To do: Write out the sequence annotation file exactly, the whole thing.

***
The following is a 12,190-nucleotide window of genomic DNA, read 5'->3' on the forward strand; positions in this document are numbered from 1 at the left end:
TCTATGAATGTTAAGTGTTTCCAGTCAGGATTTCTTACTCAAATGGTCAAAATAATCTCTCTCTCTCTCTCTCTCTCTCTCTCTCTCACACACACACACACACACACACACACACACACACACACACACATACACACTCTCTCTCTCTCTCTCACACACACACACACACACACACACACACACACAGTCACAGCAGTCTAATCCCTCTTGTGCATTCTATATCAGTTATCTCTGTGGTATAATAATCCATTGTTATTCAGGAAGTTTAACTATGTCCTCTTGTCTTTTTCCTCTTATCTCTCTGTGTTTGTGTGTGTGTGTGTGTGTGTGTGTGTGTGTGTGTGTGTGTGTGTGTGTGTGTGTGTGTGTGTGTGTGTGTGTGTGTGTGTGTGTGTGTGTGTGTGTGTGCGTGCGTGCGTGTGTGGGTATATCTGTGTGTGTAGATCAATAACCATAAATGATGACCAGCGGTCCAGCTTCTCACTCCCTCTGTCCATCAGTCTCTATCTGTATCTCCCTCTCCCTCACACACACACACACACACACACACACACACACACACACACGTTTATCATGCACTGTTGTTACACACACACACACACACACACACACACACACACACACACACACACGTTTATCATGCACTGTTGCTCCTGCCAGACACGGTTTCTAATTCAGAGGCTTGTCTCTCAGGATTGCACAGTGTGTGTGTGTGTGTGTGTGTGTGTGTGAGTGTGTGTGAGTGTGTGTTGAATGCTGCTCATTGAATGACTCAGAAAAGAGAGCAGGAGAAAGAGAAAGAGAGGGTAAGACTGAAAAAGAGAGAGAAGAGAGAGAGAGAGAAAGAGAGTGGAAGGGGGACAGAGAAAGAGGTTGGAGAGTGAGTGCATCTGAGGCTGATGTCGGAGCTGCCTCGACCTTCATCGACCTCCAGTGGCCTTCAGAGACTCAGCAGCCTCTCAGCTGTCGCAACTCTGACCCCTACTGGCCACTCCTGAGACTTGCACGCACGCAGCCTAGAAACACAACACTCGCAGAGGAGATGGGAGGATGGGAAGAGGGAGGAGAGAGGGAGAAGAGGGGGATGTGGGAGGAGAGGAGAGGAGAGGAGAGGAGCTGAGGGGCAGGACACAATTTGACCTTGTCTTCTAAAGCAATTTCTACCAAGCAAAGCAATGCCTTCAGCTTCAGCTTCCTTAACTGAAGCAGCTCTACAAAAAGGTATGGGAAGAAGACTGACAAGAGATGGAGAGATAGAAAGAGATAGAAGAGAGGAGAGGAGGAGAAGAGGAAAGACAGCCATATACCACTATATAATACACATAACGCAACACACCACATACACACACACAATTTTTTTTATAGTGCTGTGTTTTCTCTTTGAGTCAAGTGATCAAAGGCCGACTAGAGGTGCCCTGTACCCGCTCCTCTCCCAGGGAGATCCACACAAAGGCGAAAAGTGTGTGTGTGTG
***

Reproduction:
The following is a 12,190-nucleotide window of genomic DNA, read 5'->3' on the forward strand; positions in this document are numbered from 1 at the left end:
TCTATGAATGTTAAGTGTTTCCAGTCAGGATTTCTTACTCAAATGGTCAAAATAATCTCTCTCTCTCTCTCTCTCTCTCTCTCTCTCACACACACACACACACACACACACACACACACACACACACACATACACACTCTCTCTCTCTCTCTCACACACACACACACACACACACACACACACACAGTCACAGCAGTCTAATCCCTCTTGTGCATTCTATATCAGTTATCTCTGTGGTATAATAATCCATTGTTATTCAGGAAGTTTAACTATGTCCTCTTGTCTTTTTCCTCTTATCTCTCTGTGTTTGTGTGTGTGTGTGTGTGTGTGTGTGTGTGTGTGTGTGTGTGTGTGTGTGTGTGTGTGTGTGTGTGTGTGTGTGTGTGTGTGTGTGTGTGTGTGTGTGTGCGTGCGTGCGTGTGTGGGTATATCTGTGTGTGTAGATCAATAACCATAAATGATGACCAGCGGTCCAGCTTCTCACTCCCTCTGTCCATCAGTCTCTATCTGTATCTCCCTCTCCCTCACACACACACACACACACACACACACACACACACACACACGTTTATCATGCACTGTTGTTACACACACACACACACACACACACACACACACACACACACACACACGTTTATCATGCACTGTTGCTCCTGCCAGACACGGTTTCTAATTCAGAGGCTTGTCTCTCAGGATTGCACAGTGTGTGTGTGTGTGTGTGTGTGTGTGTGAGTGTGTGTGAGTGTGTGTTGAATGCTGCTCATTGAATGACTCAGAAAAGAGAGCAGGAGAAAGAGAAAGAGAGGGTAAGACTGAAAAAGAGAGAGAAGAGAGAGAGAGAGAAAGAGAGTGGAAGGGGGACAGAGAAAGAGGTTGGAGAGTGAGTGCATCTGAGGCTGATGTCGGAGCTGCCTCGACCTTCATCGACCTCCAGTGGCCTTCAGAGACTCAGCAGCCTCTCAGCTGTCGCAACTCTGACCCCTACTGGCCACTCCTGAGACTTGCACGCACGCAGCCTAGAAACACAACACTCGCAGAGGAGATGGGAGGATGGGAAGAGGGAGGAGAGAGGGAGAAGAGGGGGATGTGGGAGGAGAGGAGAGGAGAGGAGAGGAGCTGAGGGGCAGGACACAATTTGACCTTGTCTTCTAAAGCAATTTCTACCAAGCAAAGCAATGCCTTCAGCTTCAGCTTCCTTAACTGAAGCAGCTCTACAAAAAGGTATGGGAAGAAGACTGACAAGAGATGGAGAGATAGAAAGAGATAGAAGAGAGGAGAGGAGGAGAAGAGGAAAGACAGCCATATACCACTATATAATACACATAACGCAACACACCACATACACACACACAATTTTTTTTATAGTGCTGTGTTTTCTCTTTGAGTCAAGTGATCAAAGGCCGACTAGAGGTGCCCTGTACCCGCTCCTCTCCCAGGGAGATCCACACAAAGGCGAAAAGTGTGTGTGTGTG